In 1846 Vienna, childbed fever caused death among many pregnant patients. Consequently, Dr. Ignaz Semmelweis began an experiment where his doctors washed their hands. Learn more about this experiment on the Science Channel's "100 Greatest Discoveries."
After being pulled out of his home by a tornado, a man lands in a nearby field with no significant injuries. The strength of his bones protected him. Bones' resiliency is discussed in this Discovery Channel video.
How much muscle can a human actually build? Tests on mice show that it's possible to genetically build muscles that don't weaken with time or age. Learn more about muscles on The Science Channel's "Kapow! Superhero Science."
Before Friedrich Wöhler created urea, scientists believed that organic substances were unable to combine with inorganic substances. Learn more about the discovery of urea on the Science Channel's "100 Greatest Discoveries."
Shortly before leaving to go on a zero-gravity flight, physicist Stephen Hawking spoke with reporter Irene Klotz. Learn how Mr. Hawking, who has ALS (Lou Gehrig's Disease), uses his eyes to speak through a computer in this video.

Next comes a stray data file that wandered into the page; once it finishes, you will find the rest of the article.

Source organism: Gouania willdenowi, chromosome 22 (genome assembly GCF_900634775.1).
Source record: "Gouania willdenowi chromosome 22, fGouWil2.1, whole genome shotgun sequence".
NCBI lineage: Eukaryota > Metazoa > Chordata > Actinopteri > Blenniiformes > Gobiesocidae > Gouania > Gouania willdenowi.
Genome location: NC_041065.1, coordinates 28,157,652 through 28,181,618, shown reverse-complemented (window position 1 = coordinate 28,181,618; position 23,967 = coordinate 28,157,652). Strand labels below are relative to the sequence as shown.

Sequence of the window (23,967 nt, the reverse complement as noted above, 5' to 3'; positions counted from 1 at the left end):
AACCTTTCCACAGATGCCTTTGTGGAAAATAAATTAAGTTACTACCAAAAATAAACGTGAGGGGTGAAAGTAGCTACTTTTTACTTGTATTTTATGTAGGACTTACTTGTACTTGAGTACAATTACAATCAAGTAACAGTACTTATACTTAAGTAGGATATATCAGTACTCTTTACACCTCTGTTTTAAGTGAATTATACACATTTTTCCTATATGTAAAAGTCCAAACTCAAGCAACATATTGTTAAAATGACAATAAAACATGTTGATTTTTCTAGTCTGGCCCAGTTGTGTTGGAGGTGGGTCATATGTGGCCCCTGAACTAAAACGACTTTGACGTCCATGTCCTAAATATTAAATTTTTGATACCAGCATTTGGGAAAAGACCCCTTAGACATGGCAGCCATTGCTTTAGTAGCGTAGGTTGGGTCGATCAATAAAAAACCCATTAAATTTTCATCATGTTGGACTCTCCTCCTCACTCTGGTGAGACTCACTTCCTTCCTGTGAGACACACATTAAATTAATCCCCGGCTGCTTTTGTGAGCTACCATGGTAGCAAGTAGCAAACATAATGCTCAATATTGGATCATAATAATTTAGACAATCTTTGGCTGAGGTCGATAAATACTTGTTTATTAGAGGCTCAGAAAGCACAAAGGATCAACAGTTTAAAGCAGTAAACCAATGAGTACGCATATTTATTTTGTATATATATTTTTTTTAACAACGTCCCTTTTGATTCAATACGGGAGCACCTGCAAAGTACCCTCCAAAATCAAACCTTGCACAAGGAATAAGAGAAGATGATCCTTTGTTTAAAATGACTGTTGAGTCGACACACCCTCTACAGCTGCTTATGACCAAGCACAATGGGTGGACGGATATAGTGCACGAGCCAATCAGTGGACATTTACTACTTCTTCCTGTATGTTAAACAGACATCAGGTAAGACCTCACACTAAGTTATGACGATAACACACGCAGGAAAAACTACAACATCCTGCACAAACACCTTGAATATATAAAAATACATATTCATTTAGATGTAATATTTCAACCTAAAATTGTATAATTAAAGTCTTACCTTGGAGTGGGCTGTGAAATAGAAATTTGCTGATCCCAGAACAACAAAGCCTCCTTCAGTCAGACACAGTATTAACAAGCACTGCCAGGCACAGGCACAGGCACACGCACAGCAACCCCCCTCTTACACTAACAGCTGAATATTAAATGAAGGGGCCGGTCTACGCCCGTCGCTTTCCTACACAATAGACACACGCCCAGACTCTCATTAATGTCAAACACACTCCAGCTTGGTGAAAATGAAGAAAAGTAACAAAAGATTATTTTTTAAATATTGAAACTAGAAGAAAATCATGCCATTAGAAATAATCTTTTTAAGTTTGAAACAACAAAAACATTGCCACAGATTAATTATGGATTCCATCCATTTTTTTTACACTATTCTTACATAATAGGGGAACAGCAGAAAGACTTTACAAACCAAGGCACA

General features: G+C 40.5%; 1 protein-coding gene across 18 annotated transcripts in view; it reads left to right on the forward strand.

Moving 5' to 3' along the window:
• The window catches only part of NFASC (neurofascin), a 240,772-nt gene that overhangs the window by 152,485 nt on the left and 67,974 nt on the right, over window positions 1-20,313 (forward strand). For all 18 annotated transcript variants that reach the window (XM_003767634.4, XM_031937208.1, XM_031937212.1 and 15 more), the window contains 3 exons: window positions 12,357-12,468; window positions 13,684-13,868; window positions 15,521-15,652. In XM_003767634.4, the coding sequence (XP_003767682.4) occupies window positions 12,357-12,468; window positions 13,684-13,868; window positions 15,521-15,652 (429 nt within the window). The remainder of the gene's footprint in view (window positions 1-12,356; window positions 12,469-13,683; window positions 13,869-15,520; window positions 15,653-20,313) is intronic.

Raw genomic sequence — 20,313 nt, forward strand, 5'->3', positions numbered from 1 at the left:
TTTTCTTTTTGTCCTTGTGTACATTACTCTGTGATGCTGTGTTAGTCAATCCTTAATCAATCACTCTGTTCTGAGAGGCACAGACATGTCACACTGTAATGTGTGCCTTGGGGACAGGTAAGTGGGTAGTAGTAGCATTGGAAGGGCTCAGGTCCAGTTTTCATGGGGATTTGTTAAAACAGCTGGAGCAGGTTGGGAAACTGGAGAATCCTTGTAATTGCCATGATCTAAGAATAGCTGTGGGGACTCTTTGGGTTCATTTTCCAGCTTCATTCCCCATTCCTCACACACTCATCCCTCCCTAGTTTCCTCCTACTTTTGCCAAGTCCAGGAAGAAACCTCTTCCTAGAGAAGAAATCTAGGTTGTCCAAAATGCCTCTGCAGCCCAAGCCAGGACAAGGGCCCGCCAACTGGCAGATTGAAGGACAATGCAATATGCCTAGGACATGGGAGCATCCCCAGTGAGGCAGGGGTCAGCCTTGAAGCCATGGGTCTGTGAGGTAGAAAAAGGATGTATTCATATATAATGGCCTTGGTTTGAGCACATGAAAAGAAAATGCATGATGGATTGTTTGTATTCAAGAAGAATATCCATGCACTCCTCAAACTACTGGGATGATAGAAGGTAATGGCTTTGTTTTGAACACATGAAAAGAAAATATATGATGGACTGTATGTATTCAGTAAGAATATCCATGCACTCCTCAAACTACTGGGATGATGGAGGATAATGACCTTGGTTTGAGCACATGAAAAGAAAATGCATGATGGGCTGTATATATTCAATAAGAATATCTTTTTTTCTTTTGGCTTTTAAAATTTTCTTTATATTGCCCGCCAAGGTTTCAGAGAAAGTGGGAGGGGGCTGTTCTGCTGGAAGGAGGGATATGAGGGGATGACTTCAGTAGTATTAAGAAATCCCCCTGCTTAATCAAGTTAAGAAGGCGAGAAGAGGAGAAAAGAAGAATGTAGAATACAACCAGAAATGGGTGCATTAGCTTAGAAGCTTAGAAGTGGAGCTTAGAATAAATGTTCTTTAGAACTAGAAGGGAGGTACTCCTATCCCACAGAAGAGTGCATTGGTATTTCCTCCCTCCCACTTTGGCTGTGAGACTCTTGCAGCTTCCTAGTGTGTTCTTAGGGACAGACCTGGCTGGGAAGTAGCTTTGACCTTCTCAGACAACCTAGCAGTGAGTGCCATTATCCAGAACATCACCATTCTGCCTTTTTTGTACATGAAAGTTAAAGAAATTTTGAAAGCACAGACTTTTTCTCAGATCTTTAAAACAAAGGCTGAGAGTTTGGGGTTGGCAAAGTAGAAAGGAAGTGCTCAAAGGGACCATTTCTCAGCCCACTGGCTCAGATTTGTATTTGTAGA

German physicist Wilhelm Roentgen accidentally stumbled on this world altering technology. X-Rays had radiation capabilities then unknown to scientists. Learn more in the Science Channel's "100 Greatest Discoveries."
English physician William Harvey's studies on blood flow were breakthroughs in understanding the human heart and the circulatory system. Learn more about blood flow on the Science Channel's "100 Greatest Discoveries."
Through calculated cross breeding of garden peas Gregor Mendel discovered a pattern of dominant and recessive traits which led to groundbreaking advances in the field of genetics. Learn more on The Science Channel's "100 Greatest Discoveries."